Navigating the Challenges Ahead
2022 proved to be a challenging year for the stock market as a whole and the RIA industry. With persistent inflation, rising interest rates, a tight labor market, and heightened geopolitical tensions, it’s no surprise that this resulted in the decline of nearly all stock market sectors over the last year, which was especially true for the RIA industry. But with the prospect of a potential recession in 2023, the worst may still be ahead.
RIA M&A activity set new records in 2022, even as macro headwinds for the industry emerged throughout the year. However, deal volume was most significant in the first half of 2022 and began to cool in the second half of the year, particularly in the fourth quarter. Although transaction volume is still up over the prior year, there has been a decline in the size of these transactions.
RIAs Outperform the S&P 500 in Q4 2022
The RIA industry saw a strong fourth quarter rally, driving most categories of publicly traded investment managers to outperform the S&P in the last quarter of the year. Alternative asset managers, however, declined from their early-November peak to perform in line with the S&P during this period. In our blog this week, we take a look at the performance of the RIA industry by sector and AUM in the fourth quarter of 2022.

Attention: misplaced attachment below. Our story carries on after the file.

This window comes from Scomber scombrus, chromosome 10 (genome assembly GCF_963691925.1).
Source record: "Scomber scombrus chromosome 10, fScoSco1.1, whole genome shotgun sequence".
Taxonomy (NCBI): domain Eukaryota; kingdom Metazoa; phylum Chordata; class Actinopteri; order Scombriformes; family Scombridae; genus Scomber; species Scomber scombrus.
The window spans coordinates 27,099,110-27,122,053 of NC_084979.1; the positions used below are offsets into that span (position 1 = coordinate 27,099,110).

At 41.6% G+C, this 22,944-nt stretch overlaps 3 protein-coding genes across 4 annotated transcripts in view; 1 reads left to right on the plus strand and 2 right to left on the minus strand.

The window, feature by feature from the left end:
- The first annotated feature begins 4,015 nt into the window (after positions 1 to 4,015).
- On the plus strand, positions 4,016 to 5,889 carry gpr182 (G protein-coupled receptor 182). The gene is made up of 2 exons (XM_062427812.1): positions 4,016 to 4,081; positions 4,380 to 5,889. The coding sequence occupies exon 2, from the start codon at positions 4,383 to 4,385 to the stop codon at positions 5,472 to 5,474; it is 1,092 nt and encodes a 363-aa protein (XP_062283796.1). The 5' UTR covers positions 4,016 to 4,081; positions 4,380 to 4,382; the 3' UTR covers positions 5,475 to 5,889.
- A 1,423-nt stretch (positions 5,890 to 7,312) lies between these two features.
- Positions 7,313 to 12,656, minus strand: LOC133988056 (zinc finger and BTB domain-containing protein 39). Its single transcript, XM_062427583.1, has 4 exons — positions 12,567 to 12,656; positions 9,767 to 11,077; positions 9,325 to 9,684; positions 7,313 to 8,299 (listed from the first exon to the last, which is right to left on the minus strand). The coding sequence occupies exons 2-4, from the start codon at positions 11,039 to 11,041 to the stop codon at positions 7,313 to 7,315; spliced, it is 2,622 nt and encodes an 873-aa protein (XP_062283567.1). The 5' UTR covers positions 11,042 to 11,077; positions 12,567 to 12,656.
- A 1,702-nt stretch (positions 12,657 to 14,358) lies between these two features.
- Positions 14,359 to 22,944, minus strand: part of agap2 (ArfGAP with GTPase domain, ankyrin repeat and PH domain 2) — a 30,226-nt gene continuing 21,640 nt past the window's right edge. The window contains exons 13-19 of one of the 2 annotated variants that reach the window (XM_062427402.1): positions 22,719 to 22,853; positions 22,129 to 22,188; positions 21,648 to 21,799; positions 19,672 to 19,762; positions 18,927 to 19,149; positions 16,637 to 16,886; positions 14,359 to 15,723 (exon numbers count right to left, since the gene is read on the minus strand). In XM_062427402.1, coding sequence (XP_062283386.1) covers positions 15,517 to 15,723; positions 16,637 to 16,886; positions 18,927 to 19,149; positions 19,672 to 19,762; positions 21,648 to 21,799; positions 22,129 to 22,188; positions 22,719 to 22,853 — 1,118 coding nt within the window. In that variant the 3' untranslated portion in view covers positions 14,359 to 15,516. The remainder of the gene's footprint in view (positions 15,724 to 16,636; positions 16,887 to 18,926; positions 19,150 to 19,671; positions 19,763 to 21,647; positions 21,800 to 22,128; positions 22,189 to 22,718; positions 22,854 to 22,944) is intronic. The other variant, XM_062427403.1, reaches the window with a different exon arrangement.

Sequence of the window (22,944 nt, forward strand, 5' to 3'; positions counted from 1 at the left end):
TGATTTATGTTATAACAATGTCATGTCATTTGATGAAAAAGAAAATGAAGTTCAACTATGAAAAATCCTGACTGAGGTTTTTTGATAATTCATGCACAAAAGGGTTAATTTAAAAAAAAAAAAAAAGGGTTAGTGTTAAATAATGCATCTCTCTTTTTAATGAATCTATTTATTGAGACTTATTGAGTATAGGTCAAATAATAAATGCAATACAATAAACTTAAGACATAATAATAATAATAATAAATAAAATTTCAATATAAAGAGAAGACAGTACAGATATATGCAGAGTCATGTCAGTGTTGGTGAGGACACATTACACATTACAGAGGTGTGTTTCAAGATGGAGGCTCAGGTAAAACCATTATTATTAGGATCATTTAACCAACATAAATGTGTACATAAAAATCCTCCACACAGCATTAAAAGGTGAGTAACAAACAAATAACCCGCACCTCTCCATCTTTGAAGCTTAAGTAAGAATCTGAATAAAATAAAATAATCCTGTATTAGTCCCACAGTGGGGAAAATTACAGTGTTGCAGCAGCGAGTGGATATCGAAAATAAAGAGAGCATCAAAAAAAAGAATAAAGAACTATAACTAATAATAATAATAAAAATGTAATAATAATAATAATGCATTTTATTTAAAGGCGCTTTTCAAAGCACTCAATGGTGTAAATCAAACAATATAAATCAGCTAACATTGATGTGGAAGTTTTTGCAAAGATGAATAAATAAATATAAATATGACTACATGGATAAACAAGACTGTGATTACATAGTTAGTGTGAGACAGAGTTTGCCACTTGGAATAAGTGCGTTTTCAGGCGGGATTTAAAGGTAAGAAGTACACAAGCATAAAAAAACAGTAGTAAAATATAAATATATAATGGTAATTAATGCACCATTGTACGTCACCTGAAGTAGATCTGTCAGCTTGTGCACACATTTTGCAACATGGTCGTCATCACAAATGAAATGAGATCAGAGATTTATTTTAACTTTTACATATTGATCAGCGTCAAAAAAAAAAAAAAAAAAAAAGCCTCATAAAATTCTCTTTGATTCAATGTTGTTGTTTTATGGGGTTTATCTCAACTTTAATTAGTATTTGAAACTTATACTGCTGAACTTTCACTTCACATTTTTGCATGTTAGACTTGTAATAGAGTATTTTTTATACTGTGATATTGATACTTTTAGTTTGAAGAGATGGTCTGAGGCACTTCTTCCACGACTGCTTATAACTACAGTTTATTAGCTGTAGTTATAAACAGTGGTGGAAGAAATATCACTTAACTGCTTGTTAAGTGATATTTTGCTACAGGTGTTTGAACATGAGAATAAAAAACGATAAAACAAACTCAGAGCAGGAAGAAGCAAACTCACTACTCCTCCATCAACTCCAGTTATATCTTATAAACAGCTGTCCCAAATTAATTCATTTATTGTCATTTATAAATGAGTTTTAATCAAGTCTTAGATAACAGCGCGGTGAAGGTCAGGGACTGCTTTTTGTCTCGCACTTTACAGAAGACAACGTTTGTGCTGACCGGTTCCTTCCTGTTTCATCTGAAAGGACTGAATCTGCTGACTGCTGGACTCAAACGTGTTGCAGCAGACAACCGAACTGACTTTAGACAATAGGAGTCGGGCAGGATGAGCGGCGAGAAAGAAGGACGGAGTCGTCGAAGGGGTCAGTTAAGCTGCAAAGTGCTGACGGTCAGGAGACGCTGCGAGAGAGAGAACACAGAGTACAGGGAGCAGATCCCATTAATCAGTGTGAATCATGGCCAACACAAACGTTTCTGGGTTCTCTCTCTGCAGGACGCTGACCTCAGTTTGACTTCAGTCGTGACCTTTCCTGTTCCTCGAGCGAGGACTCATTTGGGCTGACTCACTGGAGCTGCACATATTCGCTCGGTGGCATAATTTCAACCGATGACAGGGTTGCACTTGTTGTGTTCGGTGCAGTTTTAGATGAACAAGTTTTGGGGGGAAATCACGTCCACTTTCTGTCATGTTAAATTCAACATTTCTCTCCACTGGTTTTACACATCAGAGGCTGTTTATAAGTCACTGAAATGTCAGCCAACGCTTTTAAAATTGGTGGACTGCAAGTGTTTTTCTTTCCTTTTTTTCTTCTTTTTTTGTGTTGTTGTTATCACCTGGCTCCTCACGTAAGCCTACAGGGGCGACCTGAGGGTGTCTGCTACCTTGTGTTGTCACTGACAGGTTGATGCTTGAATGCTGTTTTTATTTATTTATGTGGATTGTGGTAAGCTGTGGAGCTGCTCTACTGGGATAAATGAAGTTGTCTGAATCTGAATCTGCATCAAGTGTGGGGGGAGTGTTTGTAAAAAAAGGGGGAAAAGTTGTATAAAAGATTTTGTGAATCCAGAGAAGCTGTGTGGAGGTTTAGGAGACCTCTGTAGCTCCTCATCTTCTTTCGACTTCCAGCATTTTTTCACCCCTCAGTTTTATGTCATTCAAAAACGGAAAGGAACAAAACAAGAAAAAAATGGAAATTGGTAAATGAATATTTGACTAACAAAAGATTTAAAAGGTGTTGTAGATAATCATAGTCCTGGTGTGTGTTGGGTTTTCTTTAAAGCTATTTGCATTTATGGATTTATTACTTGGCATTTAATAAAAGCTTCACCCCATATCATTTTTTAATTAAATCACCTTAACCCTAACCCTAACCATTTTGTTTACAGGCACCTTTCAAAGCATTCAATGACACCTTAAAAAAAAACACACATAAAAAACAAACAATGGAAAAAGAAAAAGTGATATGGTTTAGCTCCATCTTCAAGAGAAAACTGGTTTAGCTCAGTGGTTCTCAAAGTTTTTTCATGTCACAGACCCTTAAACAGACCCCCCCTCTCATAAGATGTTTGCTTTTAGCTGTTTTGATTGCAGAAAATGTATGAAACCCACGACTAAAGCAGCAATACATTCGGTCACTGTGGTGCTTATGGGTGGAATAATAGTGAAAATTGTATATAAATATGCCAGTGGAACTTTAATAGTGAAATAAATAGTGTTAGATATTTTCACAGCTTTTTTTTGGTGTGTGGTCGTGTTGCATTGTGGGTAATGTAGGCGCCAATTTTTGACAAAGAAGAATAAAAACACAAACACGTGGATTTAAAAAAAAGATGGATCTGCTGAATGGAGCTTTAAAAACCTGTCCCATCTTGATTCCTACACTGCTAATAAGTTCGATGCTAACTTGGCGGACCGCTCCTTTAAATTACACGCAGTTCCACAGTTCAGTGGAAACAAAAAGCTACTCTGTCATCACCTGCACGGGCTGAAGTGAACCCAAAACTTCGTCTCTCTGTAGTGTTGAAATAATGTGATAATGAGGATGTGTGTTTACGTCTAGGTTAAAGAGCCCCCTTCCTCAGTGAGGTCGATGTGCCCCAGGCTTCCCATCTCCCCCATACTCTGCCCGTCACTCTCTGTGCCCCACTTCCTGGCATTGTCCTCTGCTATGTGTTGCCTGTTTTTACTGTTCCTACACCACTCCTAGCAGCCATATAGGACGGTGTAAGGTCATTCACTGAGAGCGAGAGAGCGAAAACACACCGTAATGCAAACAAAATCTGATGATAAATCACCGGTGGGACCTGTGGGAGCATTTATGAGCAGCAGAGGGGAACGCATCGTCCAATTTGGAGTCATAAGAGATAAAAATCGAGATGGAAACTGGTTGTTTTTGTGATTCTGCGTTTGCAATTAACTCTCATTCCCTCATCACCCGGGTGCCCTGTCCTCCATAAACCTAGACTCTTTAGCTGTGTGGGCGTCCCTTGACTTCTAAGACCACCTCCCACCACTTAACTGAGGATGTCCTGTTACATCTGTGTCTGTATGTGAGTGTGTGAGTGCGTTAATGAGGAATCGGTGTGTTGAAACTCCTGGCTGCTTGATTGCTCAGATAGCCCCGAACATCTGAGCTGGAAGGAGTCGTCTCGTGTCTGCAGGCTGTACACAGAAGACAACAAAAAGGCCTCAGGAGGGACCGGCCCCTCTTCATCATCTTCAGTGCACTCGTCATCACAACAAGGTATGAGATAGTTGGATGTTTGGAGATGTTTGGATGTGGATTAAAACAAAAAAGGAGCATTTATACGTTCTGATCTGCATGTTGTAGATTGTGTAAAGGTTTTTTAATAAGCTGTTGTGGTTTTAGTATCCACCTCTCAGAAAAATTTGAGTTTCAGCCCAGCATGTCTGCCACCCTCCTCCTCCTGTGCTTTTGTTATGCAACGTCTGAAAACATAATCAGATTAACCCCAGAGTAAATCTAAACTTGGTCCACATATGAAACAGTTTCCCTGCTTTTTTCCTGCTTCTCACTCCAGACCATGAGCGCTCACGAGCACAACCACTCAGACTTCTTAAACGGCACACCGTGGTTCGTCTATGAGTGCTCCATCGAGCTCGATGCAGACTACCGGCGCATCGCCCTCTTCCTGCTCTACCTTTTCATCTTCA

The 2022 Mercer Capital RIA Holiday Poem
It has become a tradition for the RIA team at Mercer Capital to end the blog year with a “unique” annual summary of industry events, riffing off Clement Clark Moore’s classic “A Visit from St. Nicholas.” We hope all of you in the investment management community are enjoying the holiday season and looking forward to the many opportunities of the new year. We look forward to hearing from you in 2023. For now, please enjoy the
finest only holiday poem written about money management.
Don’t Let Your Clutch Slip!